William Pesek is an award-winning Tokyo-based journalist and author of "Japanization: What the World Can Learn from Japan's Lost Decades."
The real winner from the Tokyo Stock Exchange outage last week? Bitcoin!
When Asia's biggest equity bourse suddenly has the same transactional opacity and questionable security as the famously shadowy asset class, investors almost have to figure, why not place a bet? Ethereum, Binance Coin, Zcash, TSE-listed shares -- what is the difference when trading can be halted so suspiciously?
Yes, some hyperbole here. But it is quite a feat to generate simultaneous trending in cyberspace with Monty Python ("It is just a glitch!"), Trading Places ("Turn those machines back on!), The Simpsons (D'oh!) and The Matrix ("Woah!").
Still, this bull market in unfortunate metaphors is well earned.
The glacial and murky way TSE officials explained how one of the world's top exchanges had failed the same day the Bank of Japan released major data was a terrible look for a Tokyo trying to restore its status as a global financial center. The best Yoshihide Suga's new government, one pledging a financial Big Bang, could muster was a perfunctory "it is regrettable."
What is really regrettable is how Japan has squandered the past eight years of supposed reform under Shinzo Abe. Or, depending on your perspective, the past 15 years.
Investors could not help but channel 2006, when Tokyo exchange computers got overloaded, halting trading. That came just months after a four-and-a-half-hour shutdown in 2005 thanks to a botched system upgrade.
Onward and upward, was the zeitgeist. In January 2010, the exchange shifted to Fujitsu's Arrowhead system. That did not keep a 2012 computer snafu from stopping dealing in nearly 250 securities, or a system crash that knocked out derivatives trading later in the year.
The name of Fujitsu's matrix would prove ironic as Abe came to power promising to fire three policy arrows at Japan's chronic deflation and dysfunction. One of the few to hit the target was tightened corporate governance. That matters little, though, if the most prominent expression of Japan Inc.'s health -- stock indexes -- can still fail in spectacular fashion in the year 2020.
Nor does the "was-TSE-hacked" chatter in financial circles help. Context and timing are important parts of this tale. The context is that earlier this year New Zealand's exchange was halted by cyberattacks. The timing could not be worse with Japan mired in recession.
BOJ Governor Haruhiko Kuroda cannot be happy either. Because Abe's arrows went off course, the onus is now on the central bank to boost growth and confidence. Its primary avatar was stocks, with Kuroda setting the public mood via epic purchases of exchange-traded funds.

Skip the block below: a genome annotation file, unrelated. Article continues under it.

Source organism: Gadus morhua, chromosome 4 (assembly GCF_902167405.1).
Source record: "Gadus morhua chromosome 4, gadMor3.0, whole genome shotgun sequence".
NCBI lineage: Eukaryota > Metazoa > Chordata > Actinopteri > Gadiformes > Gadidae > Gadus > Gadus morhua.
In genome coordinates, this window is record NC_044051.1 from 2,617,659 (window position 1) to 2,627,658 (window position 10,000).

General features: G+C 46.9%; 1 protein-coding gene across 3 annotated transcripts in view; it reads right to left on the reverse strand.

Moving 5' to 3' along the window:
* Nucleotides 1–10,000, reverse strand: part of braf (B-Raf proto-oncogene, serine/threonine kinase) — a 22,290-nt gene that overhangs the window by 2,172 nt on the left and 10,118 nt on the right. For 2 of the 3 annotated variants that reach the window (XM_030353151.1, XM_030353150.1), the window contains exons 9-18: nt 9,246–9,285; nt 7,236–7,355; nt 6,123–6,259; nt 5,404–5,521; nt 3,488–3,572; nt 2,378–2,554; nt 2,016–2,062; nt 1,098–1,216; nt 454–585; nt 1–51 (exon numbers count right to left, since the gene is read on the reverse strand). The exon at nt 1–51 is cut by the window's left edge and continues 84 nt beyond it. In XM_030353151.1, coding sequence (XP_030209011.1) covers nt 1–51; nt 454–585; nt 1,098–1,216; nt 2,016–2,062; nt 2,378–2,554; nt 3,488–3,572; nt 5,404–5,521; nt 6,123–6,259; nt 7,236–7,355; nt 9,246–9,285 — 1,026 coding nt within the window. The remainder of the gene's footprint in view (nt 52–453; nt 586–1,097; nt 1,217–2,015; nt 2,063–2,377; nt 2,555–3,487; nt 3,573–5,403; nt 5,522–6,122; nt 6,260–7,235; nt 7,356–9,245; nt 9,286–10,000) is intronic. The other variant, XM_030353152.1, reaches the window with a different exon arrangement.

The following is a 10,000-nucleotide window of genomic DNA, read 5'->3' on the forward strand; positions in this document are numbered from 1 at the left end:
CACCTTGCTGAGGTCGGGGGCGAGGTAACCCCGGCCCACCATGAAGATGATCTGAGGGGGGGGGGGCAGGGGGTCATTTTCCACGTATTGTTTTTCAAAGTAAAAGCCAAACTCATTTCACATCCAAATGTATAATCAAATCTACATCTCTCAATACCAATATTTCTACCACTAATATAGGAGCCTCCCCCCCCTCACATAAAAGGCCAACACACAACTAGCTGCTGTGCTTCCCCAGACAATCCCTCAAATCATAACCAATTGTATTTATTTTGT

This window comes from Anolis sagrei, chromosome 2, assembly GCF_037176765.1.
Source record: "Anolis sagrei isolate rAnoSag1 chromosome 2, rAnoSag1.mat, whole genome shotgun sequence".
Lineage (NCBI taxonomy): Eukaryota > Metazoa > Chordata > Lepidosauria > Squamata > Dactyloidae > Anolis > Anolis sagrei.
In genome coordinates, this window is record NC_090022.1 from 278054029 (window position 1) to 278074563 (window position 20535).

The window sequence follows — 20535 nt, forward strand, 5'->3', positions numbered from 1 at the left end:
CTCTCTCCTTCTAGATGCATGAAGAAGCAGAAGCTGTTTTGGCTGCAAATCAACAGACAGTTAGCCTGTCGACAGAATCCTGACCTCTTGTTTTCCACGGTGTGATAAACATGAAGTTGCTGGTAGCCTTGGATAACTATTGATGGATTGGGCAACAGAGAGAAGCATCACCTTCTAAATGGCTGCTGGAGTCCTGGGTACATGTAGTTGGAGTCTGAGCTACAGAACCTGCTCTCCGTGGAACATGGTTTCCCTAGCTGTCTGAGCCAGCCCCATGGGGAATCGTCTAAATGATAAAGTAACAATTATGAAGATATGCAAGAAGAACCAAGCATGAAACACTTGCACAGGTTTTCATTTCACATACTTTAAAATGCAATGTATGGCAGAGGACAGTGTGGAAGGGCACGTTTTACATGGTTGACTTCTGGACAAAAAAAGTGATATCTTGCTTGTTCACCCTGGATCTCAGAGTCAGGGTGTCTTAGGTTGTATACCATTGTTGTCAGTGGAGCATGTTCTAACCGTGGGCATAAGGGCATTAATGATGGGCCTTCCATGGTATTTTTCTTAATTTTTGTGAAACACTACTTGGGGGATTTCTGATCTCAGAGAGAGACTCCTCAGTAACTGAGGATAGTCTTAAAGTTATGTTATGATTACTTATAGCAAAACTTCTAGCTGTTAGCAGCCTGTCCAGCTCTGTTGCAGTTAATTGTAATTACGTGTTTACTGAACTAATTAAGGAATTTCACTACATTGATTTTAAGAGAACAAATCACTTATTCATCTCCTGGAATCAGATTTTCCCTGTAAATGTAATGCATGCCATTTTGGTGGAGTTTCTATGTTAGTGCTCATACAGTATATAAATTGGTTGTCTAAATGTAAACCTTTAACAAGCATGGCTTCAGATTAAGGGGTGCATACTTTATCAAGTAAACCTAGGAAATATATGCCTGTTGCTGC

This "wealth effect" strategy now suffers untimely parallels with Monty Python's Brazil. That 1985 film centered on a dystopian world overly reliant on poorly maintained machines that demonstrate the cracks in a bureaucratic, top-down political system. It is hard not to see the TSE's stumble as a sequel.
"This glitch exposes the risk of investing in Japan and the hubris of bullish advisers and hedge fund managers who seemingly avert their eyes from the shortcomings and bang on about the chimera of corporate governance reforms," says Jeff Kingston, head of Asian studies at Temple University's Tokyo campus. "Risk management here remains unrealized and cybersecurity is a joke."
Taro Kono found himself trending on social media recently for all the wrong reasons: trying to get Tokyo to give up fax machines. Prime Minister Suga's administrative reform point man inspired memes depicting an analog government in a fifth-generation, or 5G, mobile technology era.
The problem with Suganomics, it seems, may end up being the same as Abenomics: too much macroeconomic cheerleading and too little retooling at the micro level.
Abe's tenure -- from December 2012 to September 2020 -- was heavy on aggressive stimulus, light on structural change. Just like the TSE, which reveled in surging the Nikkei Stock Average and the Topix indexes while the wiring and plumbing below it all proved faulty. Again.
Suga's focus on mobile phone bills and regional bank consolidation sounds nice. But given the COVID-19 hit to exports, industrial production and wages, Suga's full focus is likely to be on short-term stimulus efforts, not on implementing the bold reforms Abe avoided for 92 months.
Japan's notorious bureaucracy needs a top-to-bottom revolution. Starting with hiring better people. Until April 2019, Japan's cybersecurity was headed up by a 69-year-old man who admitted he had never used a computer. Nor is Finance Minister Taro Aso, 80, known for his tech-savvy or out-of-the-box thinking.
On a very basic level, TSE's stumble shines a bright spotlight on the need for network planning, backup systems and cyber integrity. While TSE insists it was not hacked, cyber intrusions are state-sponsored enterprises in China and North Korea, never mind the odd ransomware scammer.
How ready is Japan Inc.? Its communication system is antediluvian. The investors Tokyo is trying to woo as China stifles Hong Kong were left confused and aghast for too many hours last Thursday, and questioning the reliability of a market that seems unready for prime-time. It is unthinkable that a top-three exchange could just up and shut down for a full day.
We can debate whether the Monty Python folks or the Marx Brothers would run TSE better. For now, though, it is no wonder why cryptocurrencies are trending.